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Russia terrorises Odesa with supersonic Onyx missiles, which Ukraine can’t shoot down

Ukraine’s air defences are struggling to cope with supersonic anti-ship missiles Russia has begun to use in night raids on the port city of Odesa.

Ukraine’s military reported that dozens of Kalibr cruise missiles and Iranian suicide drones were shot down in attacks on Odesa over the past week, but said it was unable to intercept a barrage of P-800 Onyx missiles.

Russia has launched airstrikes on the port city every night since a Ukrainian attack on Crimea Bridge on 17 July, claiming it is targeting production facilities for marine drones used against the bridge.

The attacks have caused at least two deaths and dozens of injuries, as well as the destruction of grain storage facilities and a historic cathedral. Odesa had been largely spared the aerial barrages aimed at other Ukrainian cities until now.

Yuriy Inhat, spokesperson for the Ukrainian Air Force, said the Onyx missiles presented a new challenge.

“It is difficult to fight with such missiles,” he told Ukrainian media, noting that they reach speeds of around 2,000mph and can fly as low as 10 metres off the ground, evading radar.

Mr Inhat said Ukraine was trying to divert them through electronic warfare capabilities, but added that more advanced air defences were needed.

ODESA, UKRAINE - JULY 23: Workers in action on the construction of the damaged Historical Transfiguration Cathedral after Russian missile strike as Russia-Ukraine war continues in Odesa, Ukraine on July 23, 2023. Historical Transfiguration Cathedral (Spaso-Preobrazhensky Cathedral) the largest in Odesa and second largest in Ukraine was strike in the dawn by Russian forces. (Photo by Andre Alves/Anadolu Agency via Getty Images)
Damage to the historic Transfiguration Cathedral after Russian missile strike in Odesa, Ukraine (Photo: Getty)

Ukraine has received at least two US Patriot Air Defence systems, which have been used to shoot down some of Russia’s most advanced missiles, including the hypersonic Kinzhal, as well as the Norwegian Nasams and German Iris-T systems.

But they are largely concentrated around Kyiv and key military installations, leaving much of the country vulnerable.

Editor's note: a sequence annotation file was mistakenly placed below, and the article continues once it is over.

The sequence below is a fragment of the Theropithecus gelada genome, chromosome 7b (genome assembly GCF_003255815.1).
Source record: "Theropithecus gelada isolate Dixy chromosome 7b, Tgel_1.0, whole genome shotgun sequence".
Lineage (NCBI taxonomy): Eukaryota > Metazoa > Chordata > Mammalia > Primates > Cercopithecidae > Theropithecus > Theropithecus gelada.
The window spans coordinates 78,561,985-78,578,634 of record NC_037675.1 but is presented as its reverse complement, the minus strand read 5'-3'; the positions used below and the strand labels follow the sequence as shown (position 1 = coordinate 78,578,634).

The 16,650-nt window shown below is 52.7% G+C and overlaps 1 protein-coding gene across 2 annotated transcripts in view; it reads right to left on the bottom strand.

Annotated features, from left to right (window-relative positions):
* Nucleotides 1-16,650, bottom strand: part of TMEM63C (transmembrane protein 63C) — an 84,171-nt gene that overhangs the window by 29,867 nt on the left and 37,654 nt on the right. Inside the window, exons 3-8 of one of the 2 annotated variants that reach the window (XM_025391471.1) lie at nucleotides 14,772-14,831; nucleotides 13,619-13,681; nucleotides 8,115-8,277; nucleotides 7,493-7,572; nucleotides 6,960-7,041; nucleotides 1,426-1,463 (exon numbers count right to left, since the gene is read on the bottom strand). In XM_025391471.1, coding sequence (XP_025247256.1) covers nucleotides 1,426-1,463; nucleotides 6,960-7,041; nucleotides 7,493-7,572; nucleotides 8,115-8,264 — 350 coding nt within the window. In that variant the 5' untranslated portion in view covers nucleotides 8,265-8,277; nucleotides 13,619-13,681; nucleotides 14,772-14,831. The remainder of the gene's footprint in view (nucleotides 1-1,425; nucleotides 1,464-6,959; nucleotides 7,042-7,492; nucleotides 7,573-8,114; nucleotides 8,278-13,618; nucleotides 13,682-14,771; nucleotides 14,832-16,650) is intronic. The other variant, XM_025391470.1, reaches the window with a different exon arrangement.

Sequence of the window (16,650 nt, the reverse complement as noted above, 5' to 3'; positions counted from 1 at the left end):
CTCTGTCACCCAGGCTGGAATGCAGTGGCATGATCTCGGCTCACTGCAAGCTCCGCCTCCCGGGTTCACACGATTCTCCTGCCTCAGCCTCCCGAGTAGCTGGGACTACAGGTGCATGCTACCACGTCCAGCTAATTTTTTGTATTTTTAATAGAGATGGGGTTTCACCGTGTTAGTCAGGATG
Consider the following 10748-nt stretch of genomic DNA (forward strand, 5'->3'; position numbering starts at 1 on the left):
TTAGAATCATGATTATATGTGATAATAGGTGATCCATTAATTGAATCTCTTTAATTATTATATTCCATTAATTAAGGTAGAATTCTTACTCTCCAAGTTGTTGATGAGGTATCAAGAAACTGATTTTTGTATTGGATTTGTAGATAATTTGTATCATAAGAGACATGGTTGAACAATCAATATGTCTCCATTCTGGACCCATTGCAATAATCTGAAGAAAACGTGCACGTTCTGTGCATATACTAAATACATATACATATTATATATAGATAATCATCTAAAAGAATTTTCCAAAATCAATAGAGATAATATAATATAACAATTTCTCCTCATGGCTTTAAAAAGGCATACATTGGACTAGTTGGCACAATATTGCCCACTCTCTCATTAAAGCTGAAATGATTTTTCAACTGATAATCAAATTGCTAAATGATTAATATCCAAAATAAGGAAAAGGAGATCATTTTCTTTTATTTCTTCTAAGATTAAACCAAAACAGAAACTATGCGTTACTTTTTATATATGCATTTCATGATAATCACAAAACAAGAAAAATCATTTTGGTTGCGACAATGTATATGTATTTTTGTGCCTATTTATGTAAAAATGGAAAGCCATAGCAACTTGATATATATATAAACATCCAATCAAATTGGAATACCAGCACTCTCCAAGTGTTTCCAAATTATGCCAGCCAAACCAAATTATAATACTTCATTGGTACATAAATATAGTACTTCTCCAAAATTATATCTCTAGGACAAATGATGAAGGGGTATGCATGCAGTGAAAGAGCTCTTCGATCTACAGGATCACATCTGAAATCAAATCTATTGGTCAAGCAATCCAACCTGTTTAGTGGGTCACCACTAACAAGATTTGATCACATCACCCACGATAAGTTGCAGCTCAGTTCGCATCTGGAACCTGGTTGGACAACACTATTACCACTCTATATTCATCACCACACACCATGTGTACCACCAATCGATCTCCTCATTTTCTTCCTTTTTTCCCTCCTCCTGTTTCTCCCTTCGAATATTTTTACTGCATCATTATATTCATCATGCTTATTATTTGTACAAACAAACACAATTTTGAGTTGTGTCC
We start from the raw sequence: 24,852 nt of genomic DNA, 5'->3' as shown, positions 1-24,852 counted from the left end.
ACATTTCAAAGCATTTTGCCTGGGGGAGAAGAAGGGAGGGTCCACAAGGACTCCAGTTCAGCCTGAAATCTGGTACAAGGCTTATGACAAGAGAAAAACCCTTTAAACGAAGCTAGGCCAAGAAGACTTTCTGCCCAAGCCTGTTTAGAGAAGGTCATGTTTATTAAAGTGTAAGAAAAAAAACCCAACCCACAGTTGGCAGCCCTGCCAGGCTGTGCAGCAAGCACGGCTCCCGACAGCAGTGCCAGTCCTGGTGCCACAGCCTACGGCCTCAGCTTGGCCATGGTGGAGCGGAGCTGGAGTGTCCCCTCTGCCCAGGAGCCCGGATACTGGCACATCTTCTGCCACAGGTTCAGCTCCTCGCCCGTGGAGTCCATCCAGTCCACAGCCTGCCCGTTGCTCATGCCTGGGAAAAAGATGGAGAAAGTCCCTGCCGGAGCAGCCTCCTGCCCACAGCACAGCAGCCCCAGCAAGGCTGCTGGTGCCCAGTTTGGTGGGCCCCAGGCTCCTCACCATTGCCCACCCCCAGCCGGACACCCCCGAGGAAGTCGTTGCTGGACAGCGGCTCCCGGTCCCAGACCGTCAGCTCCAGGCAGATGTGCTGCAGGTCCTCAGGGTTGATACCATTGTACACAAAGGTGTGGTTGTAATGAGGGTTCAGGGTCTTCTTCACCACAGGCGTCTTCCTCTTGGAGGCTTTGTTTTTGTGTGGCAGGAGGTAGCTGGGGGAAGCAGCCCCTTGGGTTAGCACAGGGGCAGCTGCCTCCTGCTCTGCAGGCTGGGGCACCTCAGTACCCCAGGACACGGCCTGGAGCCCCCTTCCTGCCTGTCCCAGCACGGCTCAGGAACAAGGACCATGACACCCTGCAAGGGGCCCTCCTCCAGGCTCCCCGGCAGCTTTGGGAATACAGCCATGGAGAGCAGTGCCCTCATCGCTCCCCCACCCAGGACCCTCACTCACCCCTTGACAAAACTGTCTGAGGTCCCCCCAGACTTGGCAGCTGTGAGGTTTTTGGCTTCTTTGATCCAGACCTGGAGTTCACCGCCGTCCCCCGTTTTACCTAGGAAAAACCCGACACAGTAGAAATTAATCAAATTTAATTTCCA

President Volodymyr Zelensky also appealed for new air defences in the wake of attacks on Odesa. “Ukraine needs a full-fledged sky shield,” he said on Sunday. “We need more air defence systems for our entire territory, for all our cities and communities.”

But miltary analysts believe even the most advanced air defence systems may not be foolproof against Onyx missiles.

“The difficulty is that you need to be able to detect them and there is only a small window of opportunity to do so given the low altitudes they fly at,” said Dr Marina Miron of the Defence Studies Department at King’s College London.

Onyx missiles can also “evade air defences by performing effective manoeuvres”, she added.

The P-800 series was developed as an anti-ship missile during the Soviet era and has been a popular export model for the past 20 years. They are designed to be launched from land, air, and sea, with a standard range of around 200 miles that is higher for modified versions.

FILE PHOTO: Patriot missile defence system is seen at Sliac Airport, in Sliac, near Zvolen, Slovakia, May 6, 2022. REUTERS/Radovan Stoklasa/File Photo
Ukraine is seeking new air defences such as the US Patriot system (Photo: Reuters)

Russia has been sparing in its use of the missiles during the war in Ukraine, with the assault on Odesa marking the most intensive deployment yet.

Pieter Wezeman, an arms trade researcher and missile specialist at the Stockholm International Peace Research Institute, says the missiles have limitations that may have constrained their use until now.

“Onyx may have been considered too expensive and not accurate enough – they are designed to attack ships, thus relatively large targets – for the kind of targets that other weapons such as Iranian flying bombs could be used,” he told i.

A single Onyx missile has an estimated cost of around £1m per unit plus launch costs, more expensive than some other Russian missiles but cheaper than the most expensive models, such as the Kinzhal, which is believed to cost £8m.

“If Russia is willing to deplete its arsenal of advanced weapons in Ukraine and use the P-800 on a large scale, this would mean more Ukrainian targets will be at risk, considering the limitations of Ukrainian air defences,” said Dr Wezeman. “But as this conflict has taught us, the impact of a new weapon is hard to assess.”

The missiles have been largely targeted at Odesa due to its shorter range from launch sites in Crimea and the Black Sea, he suggests.

Russia is developing a new version of the Onyx with a range of more than 600 miles, according to Russian state media, which could be capable of striking Kyiv.

Ukraine’s deputy intelligence chief Vadym Skibitsky said last week that Russia has also developed a version of the Kh-22 cruise missile with a similar range.

Such developments undermine hopes that Russian missile stocks could become depleted over the course of the war, reducing the threat of aerial attacks on cities. Western officials suggested such barrages were becoming “unsustainable” last October.

That Russia is able to continue manufacturing missiles is partly explained by its ability to bypass sanctions, with recent investigations revealing that sanctioned foreign components continue to be discovered in Russian long range weapons.

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